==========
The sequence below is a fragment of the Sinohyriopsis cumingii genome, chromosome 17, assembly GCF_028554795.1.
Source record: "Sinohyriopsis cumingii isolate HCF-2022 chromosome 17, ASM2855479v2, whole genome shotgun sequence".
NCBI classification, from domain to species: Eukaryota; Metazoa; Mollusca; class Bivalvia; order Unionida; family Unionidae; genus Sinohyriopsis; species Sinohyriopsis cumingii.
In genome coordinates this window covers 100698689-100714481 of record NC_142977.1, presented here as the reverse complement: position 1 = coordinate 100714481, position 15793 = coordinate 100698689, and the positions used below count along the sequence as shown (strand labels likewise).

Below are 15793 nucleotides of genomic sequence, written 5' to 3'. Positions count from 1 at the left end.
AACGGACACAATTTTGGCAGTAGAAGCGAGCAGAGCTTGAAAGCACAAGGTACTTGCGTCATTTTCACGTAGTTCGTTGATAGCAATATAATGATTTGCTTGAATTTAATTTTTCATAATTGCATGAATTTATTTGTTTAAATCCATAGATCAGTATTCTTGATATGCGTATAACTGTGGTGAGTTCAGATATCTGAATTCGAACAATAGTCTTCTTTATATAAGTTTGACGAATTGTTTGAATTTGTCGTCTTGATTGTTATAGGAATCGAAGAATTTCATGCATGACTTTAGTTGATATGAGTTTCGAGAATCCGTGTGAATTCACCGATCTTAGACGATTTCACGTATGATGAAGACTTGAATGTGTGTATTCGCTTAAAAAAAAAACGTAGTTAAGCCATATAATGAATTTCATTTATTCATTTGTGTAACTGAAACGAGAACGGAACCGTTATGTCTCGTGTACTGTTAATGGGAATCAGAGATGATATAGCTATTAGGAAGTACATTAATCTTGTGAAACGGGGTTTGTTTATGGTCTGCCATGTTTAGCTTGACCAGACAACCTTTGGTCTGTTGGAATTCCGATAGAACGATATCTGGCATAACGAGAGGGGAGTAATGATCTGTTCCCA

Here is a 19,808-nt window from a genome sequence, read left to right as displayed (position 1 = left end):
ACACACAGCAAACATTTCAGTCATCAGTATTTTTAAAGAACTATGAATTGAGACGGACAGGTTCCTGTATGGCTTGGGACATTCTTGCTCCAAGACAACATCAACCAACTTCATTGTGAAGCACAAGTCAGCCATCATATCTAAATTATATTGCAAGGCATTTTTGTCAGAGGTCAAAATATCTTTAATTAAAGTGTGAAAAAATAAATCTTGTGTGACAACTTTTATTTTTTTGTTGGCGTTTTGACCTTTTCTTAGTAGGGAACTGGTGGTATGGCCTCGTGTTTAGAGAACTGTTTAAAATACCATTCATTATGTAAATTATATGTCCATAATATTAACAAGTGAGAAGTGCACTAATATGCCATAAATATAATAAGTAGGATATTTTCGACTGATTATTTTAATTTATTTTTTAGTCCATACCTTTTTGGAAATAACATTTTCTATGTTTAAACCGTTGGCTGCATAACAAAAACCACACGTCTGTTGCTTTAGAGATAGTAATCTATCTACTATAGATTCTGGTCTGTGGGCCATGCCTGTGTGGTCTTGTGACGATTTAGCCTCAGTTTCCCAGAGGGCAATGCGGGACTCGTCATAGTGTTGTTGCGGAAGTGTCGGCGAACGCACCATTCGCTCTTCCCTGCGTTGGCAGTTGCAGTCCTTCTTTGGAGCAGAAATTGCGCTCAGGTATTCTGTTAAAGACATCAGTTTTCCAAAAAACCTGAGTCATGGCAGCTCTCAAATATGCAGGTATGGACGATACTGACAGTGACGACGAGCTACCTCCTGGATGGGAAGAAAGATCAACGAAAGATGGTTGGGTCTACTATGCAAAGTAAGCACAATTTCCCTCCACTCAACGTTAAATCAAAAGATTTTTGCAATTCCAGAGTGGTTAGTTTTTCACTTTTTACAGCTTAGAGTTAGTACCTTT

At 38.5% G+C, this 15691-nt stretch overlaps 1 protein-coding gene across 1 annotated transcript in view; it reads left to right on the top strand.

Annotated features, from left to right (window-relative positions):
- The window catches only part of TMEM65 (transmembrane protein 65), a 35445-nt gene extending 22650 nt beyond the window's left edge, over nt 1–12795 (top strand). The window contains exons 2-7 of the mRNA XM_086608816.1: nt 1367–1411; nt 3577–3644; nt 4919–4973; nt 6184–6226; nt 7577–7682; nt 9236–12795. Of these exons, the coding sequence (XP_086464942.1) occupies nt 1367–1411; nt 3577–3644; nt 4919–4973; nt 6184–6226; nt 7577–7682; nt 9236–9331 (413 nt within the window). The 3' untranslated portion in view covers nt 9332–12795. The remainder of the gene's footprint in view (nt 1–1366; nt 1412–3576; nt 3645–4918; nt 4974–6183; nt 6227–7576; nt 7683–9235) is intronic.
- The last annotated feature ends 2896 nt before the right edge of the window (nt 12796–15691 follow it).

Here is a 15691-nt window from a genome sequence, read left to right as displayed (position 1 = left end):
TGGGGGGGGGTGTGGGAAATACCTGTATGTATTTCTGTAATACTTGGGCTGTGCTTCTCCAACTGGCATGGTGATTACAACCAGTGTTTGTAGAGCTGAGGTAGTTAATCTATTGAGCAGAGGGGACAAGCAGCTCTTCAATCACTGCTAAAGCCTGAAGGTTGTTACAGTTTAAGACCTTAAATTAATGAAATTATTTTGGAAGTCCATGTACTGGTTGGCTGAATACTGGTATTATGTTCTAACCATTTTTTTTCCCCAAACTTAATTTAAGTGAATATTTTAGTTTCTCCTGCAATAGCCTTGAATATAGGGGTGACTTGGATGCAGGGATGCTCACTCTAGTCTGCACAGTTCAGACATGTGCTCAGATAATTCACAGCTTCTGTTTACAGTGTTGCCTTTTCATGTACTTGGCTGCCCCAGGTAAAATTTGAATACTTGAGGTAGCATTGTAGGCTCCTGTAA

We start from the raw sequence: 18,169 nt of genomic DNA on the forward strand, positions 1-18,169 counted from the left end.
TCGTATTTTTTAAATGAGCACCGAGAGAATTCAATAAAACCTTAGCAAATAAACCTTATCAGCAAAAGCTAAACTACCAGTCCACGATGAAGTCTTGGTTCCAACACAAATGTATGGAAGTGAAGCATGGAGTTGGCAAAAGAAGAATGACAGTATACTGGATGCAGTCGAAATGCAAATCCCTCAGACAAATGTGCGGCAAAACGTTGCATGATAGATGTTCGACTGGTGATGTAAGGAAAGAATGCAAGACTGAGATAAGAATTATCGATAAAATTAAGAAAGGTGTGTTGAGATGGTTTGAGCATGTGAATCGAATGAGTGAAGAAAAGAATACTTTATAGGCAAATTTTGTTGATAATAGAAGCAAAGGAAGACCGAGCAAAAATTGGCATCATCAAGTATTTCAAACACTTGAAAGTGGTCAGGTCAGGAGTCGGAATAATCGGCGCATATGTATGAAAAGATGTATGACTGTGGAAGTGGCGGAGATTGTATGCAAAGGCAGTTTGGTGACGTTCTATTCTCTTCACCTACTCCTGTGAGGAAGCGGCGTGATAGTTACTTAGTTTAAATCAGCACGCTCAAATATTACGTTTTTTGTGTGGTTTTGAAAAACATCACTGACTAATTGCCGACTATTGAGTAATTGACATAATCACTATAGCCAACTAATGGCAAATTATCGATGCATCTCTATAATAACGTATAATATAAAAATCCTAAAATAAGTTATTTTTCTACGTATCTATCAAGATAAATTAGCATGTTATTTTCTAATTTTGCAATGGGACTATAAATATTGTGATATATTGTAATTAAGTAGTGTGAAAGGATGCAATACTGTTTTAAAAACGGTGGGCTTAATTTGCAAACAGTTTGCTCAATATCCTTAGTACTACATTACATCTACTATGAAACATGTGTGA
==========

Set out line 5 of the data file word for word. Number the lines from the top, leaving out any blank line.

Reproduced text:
Below are 15793 nucleotides of genomic sequence, written 5' to 3'. Positions count from 1 at the left end.